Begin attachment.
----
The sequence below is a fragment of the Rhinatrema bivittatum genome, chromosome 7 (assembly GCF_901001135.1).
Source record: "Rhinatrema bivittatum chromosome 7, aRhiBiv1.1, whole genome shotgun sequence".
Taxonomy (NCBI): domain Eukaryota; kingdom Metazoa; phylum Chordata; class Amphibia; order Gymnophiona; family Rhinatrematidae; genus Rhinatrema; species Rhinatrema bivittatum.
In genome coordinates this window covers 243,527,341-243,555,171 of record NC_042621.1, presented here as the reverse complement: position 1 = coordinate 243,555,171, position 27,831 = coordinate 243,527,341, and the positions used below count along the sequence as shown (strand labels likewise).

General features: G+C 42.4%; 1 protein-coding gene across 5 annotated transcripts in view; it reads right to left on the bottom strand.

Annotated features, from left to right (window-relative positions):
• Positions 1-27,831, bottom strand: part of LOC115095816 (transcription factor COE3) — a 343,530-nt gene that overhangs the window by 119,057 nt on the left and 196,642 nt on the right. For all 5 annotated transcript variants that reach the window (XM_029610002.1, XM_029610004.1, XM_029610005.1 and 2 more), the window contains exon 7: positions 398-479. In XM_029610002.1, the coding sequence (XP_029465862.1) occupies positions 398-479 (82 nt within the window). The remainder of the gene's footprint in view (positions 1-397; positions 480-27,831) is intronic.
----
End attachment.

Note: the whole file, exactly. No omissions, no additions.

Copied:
The sequence below is a fragment of the Rhinatrema bivittatum genome, chromosome 7 (assembly GCF_901001135.1).
Source record: "Rhinatrema bivittatum chromosome 7, aRhiBiv1.1, whole genome shotgun sequence".
Taxonomy (NCBI): domain Eukaryota; kingdom Metazoa; phylum Chordata; class Amphibia; order Gymnophiona; family Rhinatrematidae; genus Rhinatrema; species Rhinatrema bivittatum.
In genome coordinates this window covers 243,527,341-243,555,171 of record NC_042621.1, presented here as the reverse complement: position 1 = coordinate 243,555,171, position 27,831 = coordinate 243,527,341, and the positions used below count along the sequence as shown (strand labels likewise).

General features: G+C 42.4%; 1 protein-coding gene across 5 annotated transcripts in view; it reads right to left on the bottom strand.

Annotated features, from left to right (window-relative positions):
• Positions 1-27,831, bottom strand: part of LOC115095816 (transcription factor COE3) — a 343,530-nt gene that overhangs the window by 119,057 nt on the left and 196,642 nt on the right. For all 5 annotated transcript variants that reach the window (XM_029610002.1, XM_029610004.1, XM_029610005.1 and 2 more), the window contains exon 7: positions 398-479. In XM_029610002.1, the coding sequence (XP_029465862.1) occupies positions 398-479 (82 nt within the window). The remainder of the gene's footprint in view (positions 1-397; positions 480-27,831) is intronic.